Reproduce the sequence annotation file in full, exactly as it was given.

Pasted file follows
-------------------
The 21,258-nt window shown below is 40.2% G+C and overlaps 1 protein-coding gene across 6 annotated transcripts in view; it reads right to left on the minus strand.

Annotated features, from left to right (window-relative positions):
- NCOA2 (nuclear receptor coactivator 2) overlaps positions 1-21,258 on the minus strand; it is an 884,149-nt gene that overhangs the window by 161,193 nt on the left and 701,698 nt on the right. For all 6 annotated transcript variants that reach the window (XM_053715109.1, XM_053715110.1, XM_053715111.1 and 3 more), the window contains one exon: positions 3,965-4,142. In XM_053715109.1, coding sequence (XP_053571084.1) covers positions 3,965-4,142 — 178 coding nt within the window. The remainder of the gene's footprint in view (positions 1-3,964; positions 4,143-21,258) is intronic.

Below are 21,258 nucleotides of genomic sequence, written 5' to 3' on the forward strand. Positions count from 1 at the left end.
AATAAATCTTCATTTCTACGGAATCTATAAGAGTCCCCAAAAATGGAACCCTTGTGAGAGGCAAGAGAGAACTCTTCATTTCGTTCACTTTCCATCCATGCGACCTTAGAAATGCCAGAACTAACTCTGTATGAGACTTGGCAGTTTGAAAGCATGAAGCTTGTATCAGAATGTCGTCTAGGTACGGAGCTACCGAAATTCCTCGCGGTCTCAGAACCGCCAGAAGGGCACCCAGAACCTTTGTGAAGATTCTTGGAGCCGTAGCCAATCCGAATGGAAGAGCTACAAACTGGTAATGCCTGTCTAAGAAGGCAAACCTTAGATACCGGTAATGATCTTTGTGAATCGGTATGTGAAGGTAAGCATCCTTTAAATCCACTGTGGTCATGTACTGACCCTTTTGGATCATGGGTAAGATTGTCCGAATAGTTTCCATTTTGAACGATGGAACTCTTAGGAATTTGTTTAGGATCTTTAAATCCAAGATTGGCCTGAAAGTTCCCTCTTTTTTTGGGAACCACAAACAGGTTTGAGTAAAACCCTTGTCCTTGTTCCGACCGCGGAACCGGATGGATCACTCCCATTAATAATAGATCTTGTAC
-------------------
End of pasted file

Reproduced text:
The 21,258-nt window shown below is 40.2% G+C and overlaps 1 protein-coding gene across 6 annotated transcripts in view; it reads right to left on the minus strand.

Annotated features, from left to right (window-relative positions):
- NCOA2 (nuclear receptor coactivator 2) overlaps positions 1-21,258 on the minus strand; it is an 884,149-nt gene that overhangs the window by 161,193 nt on the left and 701,698 nt on the right. For all 6 annotated transcript variants that reach the window (XM_053715109.1, XM_053715110.1, XM_053715111.1 and 3 more), the window contains one exon: positions 3,965-4,142. In XM_053715109.1, coding sequence (XP_053571084.1) covers positions 3,965-4,142 — 178 coding nt within the window. The remainder of the gene's footprint in view (positions 1-3,964; positions 4,143-21,258) is intronic.

Below are 21,258 nucleotides of genomic sequence, written 5' to 3' on the forward strand. Positions count from 1 at the left end.
AATAAATCTTCATTTCTACGGAATCTATAAGAGTCCCCAAAAATGGAACCCTTGTGAGAGGCAAGAGAGAACTCTTCATTTCGTTCACTTTCCATCCATGCGACCTTAGAAATGCCAGAACTAACTCTGTATGAGACTTGGCAGTTTGAAAGCATGAAGCTTGTATCAGAATGTCGTCTAGGTACGGAGCTACCGAAATTCCTCGCGGTCTCAGAACCGCCAGAAGGGCACCCAGAACCTTTGTGAAGATTCTTGGAGCCGTAGCCAATCCGAATGGAAGAGCTACAAACTGGTAATGCCTGTCTAAGAAGGCAAACCTTAGATACCGGTAATGATCTTTGTGAATCGGTATGTGAAGGTAAGCATCCTTTAAATCCACTGTGGTCATGTACTGACCCTTTTGGATCATGGGTAAGATTGTCCGAATAGTTTCCATTTTGAACGATGGAACTCTTAGGAATTTGTTTAGGATCTTTAAATCCAAGATTGGCCTGAAAGTTCCCTCTTTTTTTGGGAACCACAAACAGGTTTGAGTAAAACCCTTGTCCTTGTTCCGACCGCGGAACCGGATGGATCACTCCCATTAATAATAGATCTTGTAC